It would not be particularly surprising to see Bertrand Bonello’s Zombi Child and Mati Diop’s recent Atlantics come to be known critically as something of sibling films. Both interpolate elements of genre cinema into otherwise relatively-grounded works of social realism, commenting on our contemporary culture without using supernatural elements as a purely allegorical component. Each film is strikingly torn between an indulgence in fantasy and an adherence to a stylistically conservative dramatic form, but Bonello lacks Diop’s visual lyricism, hypnotic pace and slow-burn introduction of narratively inexplicable genre interjections. Unlike Atlantics, a film which is beautifully streamlined, masterfully framed and rivetingly precise in its commentary, Bonello seems to search for a more purposefully jagged and uncomfortably unsettled shamble. Like the slow and erratically stumbling zombies that the film portrays, his film plays like a devious puppeteering act – interrupting, side-stepping, and sabotaging itself in intentionally dissonant motions.
The plot involves an inclusion of the real life story of Clairvius Narcisse, a Haitian man who was notoriously purported to have been possessed. Bonello’s film opens with the preparation and consumption of a pufferfish, more-or-less unexplained in the film but involving infamous theories of tetrodotoxin poisoning once used to justify the zombification phenomenon (a lot of this was put together by writer and academic Wade Davis, most well-known for authoring The Serpent and the Rainbow). This startling opening presents a blunt expression of the hypnotism of a zombie, unadorned by aesthetic flourishes of soundtrack or notably subjective camera movements. The one touch here — perhaps a misstep — is a stylistically designed moment of onscreen text declaring our setting as the Haiti of 1962, troublesome not for its conveyance of information but for the decidedly and distancing modern flair of the font and colour choice.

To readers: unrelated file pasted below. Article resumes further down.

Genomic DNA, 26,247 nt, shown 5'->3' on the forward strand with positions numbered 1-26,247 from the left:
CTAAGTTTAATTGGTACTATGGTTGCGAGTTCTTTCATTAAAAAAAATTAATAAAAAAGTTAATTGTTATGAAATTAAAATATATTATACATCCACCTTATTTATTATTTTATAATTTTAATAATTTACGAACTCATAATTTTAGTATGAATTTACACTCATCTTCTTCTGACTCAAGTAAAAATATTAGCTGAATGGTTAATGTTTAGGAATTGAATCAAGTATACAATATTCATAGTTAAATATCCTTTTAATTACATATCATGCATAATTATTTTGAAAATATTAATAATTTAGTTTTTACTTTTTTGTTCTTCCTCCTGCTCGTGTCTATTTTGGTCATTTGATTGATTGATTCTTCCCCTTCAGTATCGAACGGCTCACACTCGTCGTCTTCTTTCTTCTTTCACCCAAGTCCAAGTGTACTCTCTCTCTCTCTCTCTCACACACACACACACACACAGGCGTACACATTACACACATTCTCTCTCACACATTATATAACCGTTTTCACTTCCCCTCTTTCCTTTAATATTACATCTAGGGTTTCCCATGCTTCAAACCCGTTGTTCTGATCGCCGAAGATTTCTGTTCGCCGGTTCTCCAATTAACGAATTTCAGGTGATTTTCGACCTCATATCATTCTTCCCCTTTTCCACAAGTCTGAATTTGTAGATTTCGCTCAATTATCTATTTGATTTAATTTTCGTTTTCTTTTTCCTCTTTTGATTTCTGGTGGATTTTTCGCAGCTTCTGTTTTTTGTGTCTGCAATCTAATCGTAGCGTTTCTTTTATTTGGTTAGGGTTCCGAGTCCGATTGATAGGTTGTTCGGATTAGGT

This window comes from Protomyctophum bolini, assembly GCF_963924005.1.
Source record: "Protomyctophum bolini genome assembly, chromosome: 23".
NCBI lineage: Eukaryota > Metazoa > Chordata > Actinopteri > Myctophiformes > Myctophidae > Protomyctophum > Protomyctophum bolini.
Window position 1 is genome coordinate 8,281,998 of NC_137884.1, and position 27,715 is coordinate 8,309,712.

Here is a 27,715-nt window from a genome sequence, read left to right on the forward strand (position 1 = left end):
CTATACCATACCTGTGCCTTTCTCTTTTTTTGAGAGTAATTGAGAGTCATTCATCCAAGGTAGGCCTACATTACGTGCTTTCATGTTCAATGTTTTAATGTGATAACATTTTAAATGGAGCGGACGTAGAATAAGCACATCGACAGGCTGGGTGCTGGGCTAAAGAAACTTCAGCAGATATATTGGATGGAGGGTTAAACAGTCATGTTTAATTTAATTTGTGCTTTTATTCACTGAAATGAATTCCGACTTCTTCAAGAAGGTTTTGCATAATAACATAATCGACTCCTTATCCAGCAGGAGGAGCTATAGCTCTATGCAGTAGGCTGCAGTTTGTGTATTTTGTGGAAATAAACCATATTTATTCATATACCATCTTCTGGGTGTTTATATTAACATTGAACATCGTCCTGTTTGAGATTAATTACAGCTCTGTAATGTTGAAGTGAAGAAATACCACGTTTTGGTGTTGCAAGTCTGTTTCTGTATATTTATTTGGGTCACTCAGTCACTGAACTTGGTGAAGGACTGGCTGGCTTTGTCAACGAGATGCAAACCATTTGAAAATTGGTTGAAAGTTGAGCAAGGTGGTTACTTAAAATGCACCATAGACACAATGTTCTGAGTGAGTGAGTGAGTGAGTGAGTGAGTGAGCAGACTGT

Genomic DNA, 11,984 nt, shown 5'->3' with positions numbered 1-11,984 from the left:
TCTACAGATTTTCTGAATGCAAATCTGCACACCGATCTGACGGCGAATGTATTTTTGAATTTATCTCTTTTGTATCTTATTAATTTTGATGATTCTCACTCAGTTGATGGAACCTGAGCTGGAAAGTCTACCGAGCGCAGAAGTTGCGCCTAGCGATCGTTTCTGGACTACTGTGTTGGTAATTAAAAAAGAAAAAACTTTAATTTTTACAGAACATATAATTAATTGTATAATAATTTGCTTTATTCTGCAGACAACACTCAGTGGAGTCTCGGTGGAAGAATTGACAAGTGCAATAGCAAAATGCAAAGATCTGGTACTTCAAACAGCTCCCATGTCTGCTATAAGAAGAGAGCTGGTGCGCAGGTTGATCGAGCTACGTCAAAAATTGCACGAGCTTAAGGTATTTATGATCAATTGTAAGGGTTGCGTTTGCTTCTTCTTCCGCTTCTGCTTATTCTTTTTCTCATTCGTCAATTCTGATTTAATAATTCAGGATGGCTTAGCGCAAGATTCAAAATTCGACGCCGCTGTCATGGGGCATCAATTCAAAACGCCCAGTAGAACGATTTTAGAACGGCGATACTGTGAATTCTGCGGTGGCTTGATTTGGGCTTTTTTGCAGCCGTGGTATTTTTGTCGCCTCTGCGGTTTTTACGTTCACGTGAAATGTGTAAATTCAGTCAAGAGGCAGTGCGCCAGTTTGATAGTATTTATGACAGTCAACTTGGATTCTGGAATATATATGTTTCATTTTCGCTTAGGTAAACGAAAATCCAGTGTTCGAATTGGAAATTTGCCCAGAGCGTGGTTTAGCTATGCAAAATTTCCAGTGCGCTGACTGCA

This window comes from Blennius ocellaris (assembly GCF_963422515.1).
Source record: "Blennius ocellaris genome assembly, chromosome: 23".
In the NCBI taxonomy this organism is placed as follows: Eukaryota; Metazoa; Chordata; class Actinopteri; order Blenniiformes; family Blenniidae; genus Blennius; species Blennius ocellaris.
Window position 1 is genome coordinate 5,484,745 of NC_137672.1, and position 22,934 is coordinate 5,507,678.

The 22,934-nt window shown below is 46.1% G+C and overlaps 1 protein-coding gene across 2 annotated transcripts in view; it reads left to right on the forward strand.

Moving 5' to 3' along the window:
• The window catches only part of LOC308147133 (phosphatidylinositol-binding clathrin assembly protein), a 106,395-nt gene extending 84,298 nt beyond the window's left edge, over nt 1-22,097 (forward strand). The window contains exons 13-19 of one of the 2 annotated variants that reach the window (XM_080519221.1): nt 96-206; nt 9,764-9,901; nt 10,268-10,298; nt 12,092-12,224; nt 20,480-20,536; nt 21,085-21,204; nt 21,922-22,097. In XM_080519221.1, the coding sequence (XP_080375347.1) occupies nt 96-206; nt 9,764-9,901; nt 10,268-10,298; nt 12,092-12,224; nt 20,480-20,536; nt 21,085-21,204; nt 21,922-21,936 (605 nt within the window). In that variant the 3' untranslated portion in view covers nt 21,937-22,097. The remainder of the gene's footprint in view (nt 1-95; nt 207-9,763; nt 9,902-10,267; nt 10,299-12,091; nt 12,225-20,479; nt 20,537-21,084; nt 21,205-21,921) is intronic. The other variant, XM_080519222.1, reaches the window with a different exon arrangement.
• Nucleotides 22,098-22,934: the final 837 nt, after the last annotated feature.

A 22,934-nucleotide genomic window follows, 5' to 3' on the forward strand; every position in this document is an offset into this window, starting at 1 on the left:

However, the majority of Zombi Child takes place in modern day France, as a history of colonization resurfaces in unexpected ways amid glimpses at the lives of teenage students at a prestigious all-girls academy. The film does a good job of portraying the students as organic characters, their taste in music and penchant for never letting their phones leave their hands not used as points of mockery but rather as details of their posture, mindset, and the cloistered world they inhabit. The eventual tying in of possession with the throes of adolescent heartbreak and hormonal lust makes narrative sense, but the most interesting aspects of the film – besides the wonderful central performances by young actors Louise Labeque and Wislanda Louimat – is the idea of zombification’s explicit, inextricable link to slavery, and slavery itself as something of a cultural zombie: this thing that will not die, marching on in malicious and unceasingly corruptive destruction.
Bonello’s film could be accused of operating with a leering outsider’s look of Haitian folklore and tradition, its characters of 1962 Haiti near-unspeaking symbols rather than the fully fleshed-out personalities of the young, contemporary (almost all white) teenagers. While the film culminates in a sequence of ritual that is actually appropriately disorienting, while remaining refreshingly grounded, it lacks all of the simple, yet profound, gutturally effective poise of Atlantics’s finale (a film that also had a more resonant emotional core to it, as well).
Zombi Child ultimately somewhat collapses in its final minutes, never finding a thesis quite strong enough to fully justify its own ambiguous characterization of and loose foothold upon the history of colonization and exploitation that it employs to tell its tale. The film’s most striking development in its final act is the young white protagonist’s naive hiring and misuse of supernatural energy for her own needs of independent satisfaction, self-actualization, and carnal desire. Zombi Child makes a strong case for the existence, and even prevalence, of this sort of blind wickedness and how it is inherent in colonization’s greed, but it does little to give voice to those who are most crucially robbed in the process.
WICKED RATING: 6/10
Director(s): Bertrand Bonello
Writer(s): Bertrand Bonello
Stars: Louise Labeque, Wislanda Louimat, Katiana Milfort, Mackenson Bijou, Adilé David
Release: January 24, 2020 (theatrical)
Studio/ Production Co:
Length: 103 minutes
Language: French, Haitian, English